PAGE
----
A RARE MOMENT WITH BIG BIRDS: Watching a hummingbird or dove or quail often means that we need to be in their immediate vicinity, the better to either hear their coo or detect their tiny, tiny wings in blurry motion as they pause near a feeder. In short, closer proximity is often required with some of our smaller winged friends, if we want to admire the shape of their beak or the color of their feathers or fully enjoy the hum of their particular call. Proximity, though, isn't necessary, or even much of a consideration, when it comes to the bigger birds of the wild. You can see a hawk riding the breeze at several hundred feet away, and the same goes for raptors and owls, too. The span of their wings can induce a "whoa" from any onlooker and their powerful presence in the sky makes finding one, while out on a hike or bike ride, a special treat. But visiting the Ojai Raptor Center in Ojai, which puts humans in much closer proximity with these birds, isn't typically a possibility. The wildlife rehabilitation center keeps public entry to a minimum, the better to allow any creatures in their care the time, space, and peace to rest and recover from illness or injury. However, there are a few special days each year when, for just a few hours, avian aficionados may visit the center, to learn more about the important work that's being done to save and help California's impressively sized birds.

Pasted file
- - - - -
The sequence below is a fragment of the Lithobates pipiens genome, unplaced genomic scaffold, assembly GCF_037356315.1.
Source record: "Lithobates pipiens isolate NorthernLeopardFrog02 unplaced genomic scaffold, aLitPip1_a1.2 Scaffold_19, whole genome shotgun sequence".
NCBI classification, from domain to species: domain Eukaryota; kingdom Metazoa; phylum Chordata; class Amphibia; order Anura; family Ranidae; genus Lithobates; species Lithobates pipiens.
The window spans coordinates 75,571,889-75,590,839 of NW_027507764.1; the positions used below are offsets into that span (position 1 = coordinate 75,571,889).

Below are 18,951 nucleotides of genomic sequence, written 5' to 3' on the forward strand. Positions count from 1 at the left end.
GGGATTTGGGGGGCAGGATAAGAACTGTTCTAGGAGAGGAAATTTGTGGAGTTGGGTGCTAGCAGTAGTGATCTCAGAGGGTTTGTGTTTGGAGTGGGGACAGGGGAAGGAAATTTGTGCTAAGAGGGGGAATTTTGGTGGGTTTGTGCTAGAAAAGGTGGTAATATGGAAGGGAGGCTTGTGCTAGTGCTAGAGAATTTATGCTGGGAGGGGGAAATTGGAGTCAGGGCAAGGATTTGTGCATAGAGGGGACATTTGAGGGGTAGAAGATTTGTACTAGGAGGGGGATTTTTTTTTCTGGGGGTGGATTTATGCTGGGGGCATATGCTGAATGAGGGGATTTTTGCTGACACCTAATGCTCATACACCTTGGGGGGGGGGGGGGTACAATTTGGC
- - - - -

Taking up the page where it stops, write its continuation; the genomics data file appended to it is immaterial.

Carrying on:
"THE LARGEST FLIGHT AVIARY IN CALIFORNIA"... will host its Fall Open House on Sunday, Oct. 25. Besides getting a peek around, you'll get acquainted with the center's "newest education ambassadors, including Miki the Mississippi Kite, Red the Red-Shouldered Hawk, and Drifter the Broad-Winged Hawk." Other fun 'n feathery goings-on shall take proverbial flight, from getting to see other birds in the facility (including those beasties who cannot be released) and hearing from the experts. Kid-oriented to-dos, too, are on the schedule. Cost? It's a five-dollar donation, but, here's what you get: More knowledge about the magnificent and mondo birds we so often see winging above us, out in the countryside. And more knowledge about what we non-winged creatures can do to help them when they're not well or when they need a little R&R before they head back to the wider sky.